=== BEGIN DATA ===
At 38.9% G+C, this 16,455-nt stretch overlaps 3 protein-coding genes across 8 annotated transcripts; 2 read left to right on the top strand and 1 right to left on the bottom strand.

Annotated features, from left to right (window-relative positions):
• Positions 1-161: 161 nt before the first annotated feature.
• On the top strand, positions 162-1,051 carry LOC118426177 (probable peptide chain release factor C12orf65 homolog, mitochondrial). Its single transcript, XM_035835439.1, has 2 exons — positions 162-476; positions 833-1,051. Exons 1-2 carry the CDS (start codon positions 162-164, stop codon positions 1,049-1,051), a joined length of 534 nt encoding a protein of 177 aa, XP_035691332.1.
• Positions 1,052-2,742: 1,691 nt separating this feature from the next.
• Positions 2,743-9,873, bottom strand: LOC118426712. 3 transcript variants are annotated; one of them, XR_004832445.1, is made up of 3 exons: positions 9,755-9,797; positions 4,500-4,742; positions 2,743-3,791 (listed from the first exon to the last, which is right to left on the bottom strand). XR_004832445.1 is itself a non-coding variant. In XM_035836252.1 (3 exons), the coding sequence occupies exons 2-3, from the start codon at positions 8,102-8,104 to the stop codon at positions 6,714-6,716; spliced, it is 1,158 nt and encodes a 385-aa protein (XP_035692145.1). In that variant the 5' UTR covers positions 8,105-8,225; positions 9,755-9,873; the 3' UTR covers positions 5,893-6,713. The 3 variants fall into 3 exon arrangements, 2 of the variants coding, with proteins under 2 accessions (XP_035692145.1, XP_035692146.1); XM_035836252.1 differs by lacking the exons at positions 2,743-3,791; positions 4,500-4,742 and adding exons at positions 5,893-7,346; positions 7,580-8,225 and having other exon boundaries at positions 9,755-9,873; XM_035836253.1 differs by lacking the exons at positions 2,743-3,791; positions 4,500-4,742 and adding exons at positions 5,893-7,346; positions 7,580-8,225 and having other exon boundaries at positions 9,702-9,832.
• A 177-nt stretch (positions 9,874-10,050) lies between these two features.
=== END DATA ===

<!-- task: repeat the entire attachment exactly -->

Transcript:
At 38.9% G+C, this 16,455-nt stretch overlaps 3 protein-coding genes across 8 annotated transcripts; 2 read left to right on the top strand and 1 right to left on the bottom strand.

Annotated features, from left to right (window-relative positions):
• Positions 1-161: 161 nt before the first annotated feature.
• On the top strand, positions 162-1,051 carry LOC118426177 (probable peptide chain release factor C12orf65 homolog, mitochondrial). Its single transcript, XM_035835439.1, has 2 exons — positions 162-476; positions 833-1,051. Exons 1-2 carry the CDS (start codon positions 162-164, stop codon positions 1,049-1,051), a joined length of 534 nt encoding a protein of 177 aa, XP_035691332.1.
• Positions 1,052-2,742: 1,691 nt separating this feature from the next.
• Positions 2,743-9,873, bottom strand: LOC118426712. 3 transcript variants are annotated; one of them, XR_004832445.1, is made up of 3 exons: positions 9,755-9,797; positions 4,500-4,742; positions 2,743-3,791 (listed from the first exon to the last, which is right to left on the bottom strand). XR_004832445.1 is itself a non-coding variant. In XM_035836252.1 (3 exons), the coding sequence occupies exons 2-3, from the start codon at positions 8,102-8,104 to the stop codon at positions 6,714-6,716; spliced, it is 1,158 nt and encodes a 385-aa protein (XP_035692145.1). In that variant the 5' UTR covers positions 8,105-8,225; positions 9,755-9,873; the 3' UTR covers positions 5,893-6,713. The 3 variants fall into 3 exon arrangements, 2 of the variants coding, with proteins under 2 accessions (XP_035692145.1, XP_035692146.1); XM_035836252.1 differs by lacking the exons at positions 2,743-3,791; positions 4,500-4,742 and adding exons at positions 5,893-7,346; positions 7,580-8,225 and having other exon boundaries at positions 9,755-9,873; XM_035836253.1 differs by lacking the exons at positions 2,743-3,791; positions 4,500-4,742 and adding exons at positions 5,893-7,346; positions 7,580-8,225 and having other exon boundaries at positions 9,702-9,832.
• A 177-nt stretch (positions 9,874-10,050) lies between these two features.